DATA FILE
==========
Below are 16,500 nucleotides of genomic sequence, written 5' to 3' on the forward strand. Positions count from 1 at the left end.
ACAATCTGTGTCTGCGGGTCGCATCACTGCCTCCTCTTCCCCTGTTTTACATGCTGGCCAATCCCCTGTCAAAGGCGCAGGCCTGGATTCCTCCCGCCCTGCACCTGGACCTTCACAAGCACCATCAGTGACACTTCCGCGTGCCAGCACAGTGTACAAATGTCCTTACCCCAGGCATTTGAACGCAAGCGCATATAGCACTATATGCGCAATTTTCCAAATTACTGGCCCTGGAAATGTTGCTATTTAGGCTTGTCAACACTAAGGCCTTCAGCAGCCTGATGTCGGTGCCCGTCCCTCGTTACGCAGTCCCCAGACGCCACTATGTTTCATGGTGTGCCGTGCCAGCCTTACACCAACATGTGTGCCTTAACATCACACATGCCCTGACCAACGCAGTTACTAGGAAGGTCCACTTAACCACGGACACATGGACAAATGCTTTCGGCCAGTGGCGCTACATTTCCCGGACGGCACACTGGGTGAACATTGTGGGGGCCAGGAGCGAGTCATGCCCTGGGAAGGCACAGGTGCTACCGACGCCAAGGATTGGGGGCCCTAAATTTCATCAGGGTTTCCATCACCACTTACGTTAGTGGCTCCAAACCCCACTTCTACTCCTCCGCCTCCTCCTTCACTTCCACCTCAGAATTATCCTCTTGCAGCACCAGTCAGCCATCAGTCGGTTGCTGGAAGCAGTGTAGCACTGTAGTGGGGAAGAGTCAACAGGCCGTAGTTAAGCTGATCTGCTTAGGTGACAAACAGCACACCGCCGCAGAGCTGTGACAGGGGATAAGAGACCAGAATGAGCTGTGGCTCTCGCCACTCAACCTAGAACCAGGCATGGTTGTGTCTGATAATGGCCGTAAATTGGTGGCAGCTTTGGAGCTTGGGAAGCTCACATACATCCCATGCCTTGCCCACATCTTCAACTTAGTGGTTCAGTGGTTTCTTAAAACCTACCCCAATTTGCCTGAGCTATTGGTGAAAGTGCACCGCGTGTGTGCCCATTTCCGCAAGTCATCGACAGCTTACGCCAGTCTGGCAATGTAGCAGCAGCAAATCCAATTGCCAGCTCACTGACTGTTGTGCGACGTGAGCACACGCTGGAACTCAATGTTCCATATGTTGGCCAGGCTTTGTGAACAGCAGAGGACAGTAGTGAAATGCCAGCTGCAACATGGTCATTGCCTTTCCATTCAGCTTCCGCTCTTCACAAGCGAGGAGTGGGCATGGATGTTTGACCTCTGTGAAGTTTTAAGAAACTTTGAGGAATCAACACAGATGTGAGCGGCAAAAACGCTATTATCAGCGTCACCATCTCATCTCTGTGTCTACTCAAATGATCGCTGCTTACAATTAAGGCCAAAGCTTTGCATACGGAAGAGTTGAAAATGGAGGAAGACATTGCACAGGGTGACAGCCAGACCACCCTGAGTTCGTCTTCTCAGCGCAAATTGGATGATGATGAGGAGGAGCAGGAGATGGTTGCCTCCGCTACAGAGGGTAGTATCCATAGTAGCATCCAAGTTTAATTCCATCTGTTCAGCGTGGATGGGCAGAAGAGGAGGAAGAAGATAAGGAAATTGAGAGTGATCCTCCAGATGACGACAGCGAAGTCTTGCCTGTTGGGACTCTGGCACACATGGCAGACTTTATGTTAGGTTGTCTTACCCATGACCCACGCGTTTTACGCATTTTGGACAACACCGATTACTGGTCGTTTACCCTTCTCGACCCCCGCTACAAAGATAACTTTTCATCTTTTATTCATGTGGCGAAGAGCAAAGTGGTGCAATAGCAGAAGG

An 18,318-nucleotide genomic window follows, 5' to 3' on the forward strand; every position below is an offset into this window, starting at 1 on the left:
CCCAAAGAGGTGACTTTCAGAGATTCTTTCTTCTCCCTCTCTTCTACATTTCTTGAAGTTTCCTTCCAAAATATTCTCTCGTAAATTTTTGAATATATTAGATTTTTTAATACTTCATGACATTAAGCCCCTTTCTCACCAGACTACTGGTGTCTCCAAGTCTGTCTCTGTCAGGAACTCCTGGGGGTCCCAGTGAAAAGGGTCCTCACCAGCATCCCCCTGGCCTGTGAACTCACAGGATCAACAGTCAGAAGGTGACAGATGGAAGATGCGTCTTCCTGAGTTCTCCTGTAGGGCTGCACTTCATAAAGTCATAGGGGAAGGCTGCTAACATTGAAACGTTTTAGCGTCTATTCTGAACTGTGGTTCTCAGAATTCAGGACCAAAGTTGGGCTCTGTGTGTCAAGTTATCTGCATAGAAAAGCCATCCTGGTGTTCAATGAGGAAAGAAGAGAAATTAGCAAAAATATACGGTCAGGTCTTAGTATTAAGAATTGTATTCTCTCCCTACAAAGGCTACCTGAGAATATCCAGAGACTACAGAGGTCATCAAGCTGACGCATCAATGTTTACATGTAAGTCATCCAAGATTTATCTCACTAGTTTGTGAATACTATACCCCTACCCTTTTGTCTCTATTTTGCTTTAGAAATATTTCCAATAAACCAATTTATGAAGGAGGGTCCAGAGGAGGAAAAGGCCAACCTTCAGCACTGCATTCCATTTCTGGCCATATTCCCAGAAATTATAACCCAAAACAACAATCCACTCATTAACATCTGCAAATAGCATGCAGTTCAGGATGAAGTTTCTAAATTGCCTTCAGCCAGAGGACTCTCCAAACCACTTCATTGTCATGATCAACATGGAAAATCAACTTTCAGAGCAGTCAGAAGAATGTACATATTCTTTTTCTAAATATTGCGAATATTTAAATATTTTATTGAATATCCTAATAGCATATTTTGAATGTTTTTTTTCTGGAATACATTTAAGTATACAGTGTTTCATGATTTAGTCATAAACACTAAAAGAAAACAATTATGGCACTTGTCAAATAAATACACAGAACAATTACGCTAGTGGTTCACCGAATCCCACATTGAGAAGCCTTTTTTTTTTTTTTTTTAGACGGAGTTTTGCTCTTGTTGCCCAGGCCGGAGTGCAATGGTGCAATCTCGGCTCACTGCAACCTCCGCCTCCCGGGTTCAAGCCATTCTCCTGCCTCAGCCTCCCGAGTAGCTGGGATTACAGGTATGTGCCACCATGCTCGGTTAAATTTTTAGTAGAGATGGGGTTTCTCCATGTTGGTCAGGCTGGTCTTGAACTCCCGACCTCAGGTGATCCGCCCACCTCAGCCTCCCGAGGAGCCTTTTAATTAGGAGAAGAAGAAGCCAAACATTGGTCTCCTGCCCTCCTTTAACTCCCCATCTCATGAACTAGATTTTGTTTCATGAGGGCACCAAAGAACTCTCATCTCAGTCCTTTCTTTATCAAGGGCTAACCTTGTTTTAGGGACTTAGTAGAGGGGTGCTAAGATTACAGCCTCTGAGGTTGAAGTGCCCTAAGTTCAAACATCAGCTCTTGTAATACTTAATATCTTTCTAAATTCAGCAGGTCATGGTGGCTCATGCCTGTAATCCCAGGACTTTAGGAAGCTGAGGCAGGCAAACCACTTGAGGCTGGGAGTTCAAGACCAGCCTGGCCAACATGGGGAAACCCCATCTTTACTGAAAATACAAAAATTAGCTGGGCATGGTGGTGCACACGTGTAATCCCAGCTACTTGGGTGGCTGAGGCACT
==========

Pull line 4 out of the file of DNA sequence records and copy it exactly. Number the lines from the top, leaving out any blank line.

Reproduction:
CCCAAAGAGGTGACTTTCAGAGATTCTTTCTTCTCCCTCTCTTCTACATTTCTTGAAGTTTCCTTCCAAAATATTCTCTCGTAAATTTTTGAATATATTAGATTTTTTAATACTTCATGACATTAAGCCCCTTTCTCACCAGACTACTGGTGTCTCCAAGTCTGTCTCTGTCAGGAACTCCTGGGGGTCCCAGTGAAAAGGGTCCTCACCAGCATCCCCCTGGCCTGTGAACTCACAGGATCAACAGTCAGAAGGTGACAGATGGAAGATGCGTCTTCCTGAGTTCTCCTGTAGGGCTGCACTTCATAAAGTCATAGGGGAAGGCTGCTAACATTGAAACGTTTTAGCGTCTATTCTGAACTGTGGTTCTCAGAATTCAGGACCAAAGTTGGGCTCTGTGTGTCAAGTTATCTGCATAGAAAAGCCATCCTGGTGTTCAATGAGGAAAGAAGAGAAATTAGCAAAAATATACGGTCAGGTCTTAGTATTAAGAATTGTATTCTCTCCCTACAAAGGCTACCTGAGAATATCCAGAGACTACAGAGGTCATCAAGCTGACGCATCAATGTTTACATGTAAGTCATCCAAGATTTATCTCACTAGTTTGTGAATACTATACCCCTACCCTTTTGTCTCTATTTTGCTTTAGAAATATTTCCAATAAACCAATTTATGAAGGAGGGTCCAGAGGAGGAAAAGGCCAACCTTCAGCACTGCATTCCATTTCTGGCCATATTCCCAGAAATTATAACCCAAAACAACAATCCACTCATTAACATCTGCAAATAGCATGCAGTTCAGGATGAAGTTTCTAAATTGCCTTCAGCCAGAGGACTCTCCAAACCACTTCATTGTCATGATCAACATGGAAAATCAACTTTCAGAGCAGTCAGAAGAATGTACATATTCTTTTTCTAAATATTGCGAATATTTAAATATTTTATTGAATATCCTAATAGCATATTTTGAATGTTTTTTTTCTGGAATACATTTAAGTATACAGTGTTTCATGATTTAGTCATAAACACTAAAAGAAAACAATTATGGCACTTGTCAAATAAATACACAGAACAATTACGCTAGTGGTTCACCGAATCCCACATTGAGAAGCCTTTTTTTTTTTTTTTTTAGACGGAGTTTTGCTCTTGTTGCCCAGGCCGGAGTGCAATGGTGCAATCTCGGCTCACTGCAACCTCCGCCTCCCGGGTTCAAGCCATTCTCCTGCCTCAGCCTCCCGAGTAGCTGGGATTACAGGTATGTGCCACCATGCTCGGTTAAATTTTTAGTAGAGATGGGGTTTCTCCATGTTGGTCAGGCTGGTCTTGAACTCCCGACCTCAGGTGATCCGCCCACCTCAGCCTCCCGAGGAGCCTTTTAATTAGGAGAAGAAGAAGCCAAACATTGGTCTCCTGCCCTCCTTTAACTCCCCATCTCATGAACTAGATTTTGTTTCATGAGGGCACCAAAGAACTCTCATCTCAGTCCTTTCTTTATCAAGGGCTAACCTTGTTTTAGGGACTTAGTAGAGGGGTGCTAAGATTACAGCCTCTGAGGTTGAAGTGCCCTAAGTTCAAACATCAGCTCTTGTAATACTTAATATCTTTCTAAATTCAGCAGGTCATGGTGGCTCATGCCTGTAATCCCAGGACTTTAGGAAGCTGAGGCAGGCAAACCACTTGAGGCTGGGAGTTCAAGACCAGCCTGGCCAACATGGGGAAACCCCATCTTTACTGAAAATACAAAAATTAGCTGGGCATGGTGGTGCACACGTGTAATCCCAGCTACTTGGGTGGCTGAGGCACT